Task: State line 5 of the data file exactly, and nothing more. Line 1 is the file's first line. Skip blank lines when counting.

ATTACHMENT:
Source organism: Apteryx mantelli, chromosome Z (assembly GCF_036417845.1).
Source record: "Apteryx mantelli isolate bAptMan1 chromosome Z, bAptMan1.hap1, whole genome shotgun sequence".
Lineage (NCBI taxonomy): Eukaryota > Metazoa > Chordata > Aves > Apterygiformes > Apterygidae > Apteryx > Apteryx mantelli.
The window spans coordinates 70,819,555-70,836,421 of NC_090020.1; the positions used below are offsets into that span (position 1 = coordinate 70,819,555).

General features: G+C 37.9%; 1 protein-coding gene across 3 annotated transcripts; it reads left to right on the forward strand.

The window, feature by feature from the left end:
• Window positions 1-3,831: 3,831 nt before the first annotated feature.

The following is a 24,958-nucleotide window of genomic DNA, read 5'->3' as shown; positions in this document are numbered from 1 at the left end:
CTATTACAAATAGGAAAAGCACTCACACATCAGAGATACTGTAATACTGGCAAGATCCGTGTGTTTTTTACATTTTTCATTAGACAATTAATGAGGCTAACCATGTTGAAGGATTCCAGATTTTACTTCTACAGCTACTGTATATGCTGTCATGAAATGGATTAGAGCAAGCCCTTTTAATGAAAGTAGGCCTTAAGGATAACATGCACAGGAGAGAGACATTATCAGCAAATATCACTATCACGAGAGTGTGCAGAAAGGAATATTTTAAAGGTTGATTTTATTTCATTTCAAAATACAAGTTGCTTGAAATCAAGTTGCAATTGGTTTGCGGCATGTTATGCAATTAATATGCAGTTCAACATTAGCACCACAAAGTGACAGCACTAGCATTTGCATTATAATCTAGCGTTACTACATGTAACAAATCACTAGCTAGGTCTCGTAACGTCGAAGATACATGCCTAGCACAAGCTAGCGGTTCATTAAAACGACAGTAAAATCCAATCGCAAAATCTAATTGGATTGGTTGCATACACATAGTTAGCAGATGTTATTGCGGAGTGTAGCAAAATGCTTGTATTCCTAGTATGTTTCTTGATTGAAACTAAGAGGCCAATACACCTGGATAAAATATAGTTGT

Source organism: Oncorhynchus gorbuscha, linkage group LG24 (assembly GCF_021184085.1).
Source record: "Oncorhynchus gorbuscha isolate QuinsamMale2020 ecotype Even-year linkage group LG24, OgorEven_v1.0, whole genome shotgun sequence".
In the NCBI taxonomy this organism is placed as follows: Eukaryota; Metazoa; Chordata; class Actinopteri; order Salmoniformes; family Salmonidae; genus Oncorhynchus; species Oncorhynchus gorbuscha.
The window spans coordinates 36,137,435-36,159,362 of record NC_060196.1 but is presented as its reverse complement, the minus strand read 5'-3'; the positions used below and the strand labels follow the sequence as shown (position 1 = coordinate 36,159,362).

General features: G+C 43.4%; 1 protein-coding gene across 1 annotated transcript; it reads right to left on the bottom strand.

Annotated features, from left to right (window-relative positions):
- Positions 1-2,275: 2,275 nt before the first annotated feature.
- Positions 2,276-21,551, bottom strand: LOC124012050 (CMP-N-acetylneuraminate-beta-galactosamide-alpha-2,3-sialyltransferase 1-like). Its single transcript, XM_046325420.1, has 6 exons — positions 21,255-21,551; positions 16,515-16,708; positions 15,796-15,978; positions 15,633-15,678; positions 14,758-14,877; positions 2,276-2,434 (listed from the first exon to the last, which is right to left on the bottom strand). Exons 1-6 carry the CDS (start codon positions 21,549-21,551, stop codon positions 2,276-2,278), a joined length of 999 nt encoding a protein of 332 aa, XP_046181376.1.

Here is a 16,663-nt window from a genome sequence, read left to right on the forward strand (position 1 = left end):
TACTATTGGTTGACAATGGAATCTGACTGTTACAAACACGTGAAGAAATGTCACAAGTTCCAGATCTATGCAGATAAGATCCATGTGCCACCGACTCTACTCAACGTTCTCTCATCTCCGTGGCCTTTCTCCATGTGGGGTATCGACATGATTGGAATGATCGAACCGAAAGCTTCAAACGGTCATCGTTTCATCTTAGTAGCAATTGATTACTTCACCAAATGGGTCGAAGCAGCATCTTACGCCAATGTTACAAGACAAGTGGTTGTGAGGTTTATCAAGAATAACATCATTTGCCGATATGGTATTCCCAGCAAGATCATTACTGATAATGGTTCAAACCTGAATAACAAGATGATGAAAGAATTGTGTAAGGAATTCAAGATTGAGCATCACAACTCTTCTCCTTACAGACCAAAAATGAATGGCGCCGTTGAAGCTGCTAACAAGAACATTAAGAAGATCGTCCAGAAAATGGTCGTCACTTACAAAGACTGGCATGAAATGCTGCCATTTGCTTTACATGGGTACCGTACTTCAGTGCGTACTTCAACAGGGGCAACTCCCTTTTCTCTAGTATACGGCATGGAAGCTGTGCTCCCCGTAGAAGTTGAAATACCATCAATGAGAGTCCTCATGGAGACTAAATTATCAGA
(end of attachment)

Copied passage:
General features: G+C 37.9%; 1 protein-coding gene across 3 annotated transcripts; it reads left to right on the forward strand.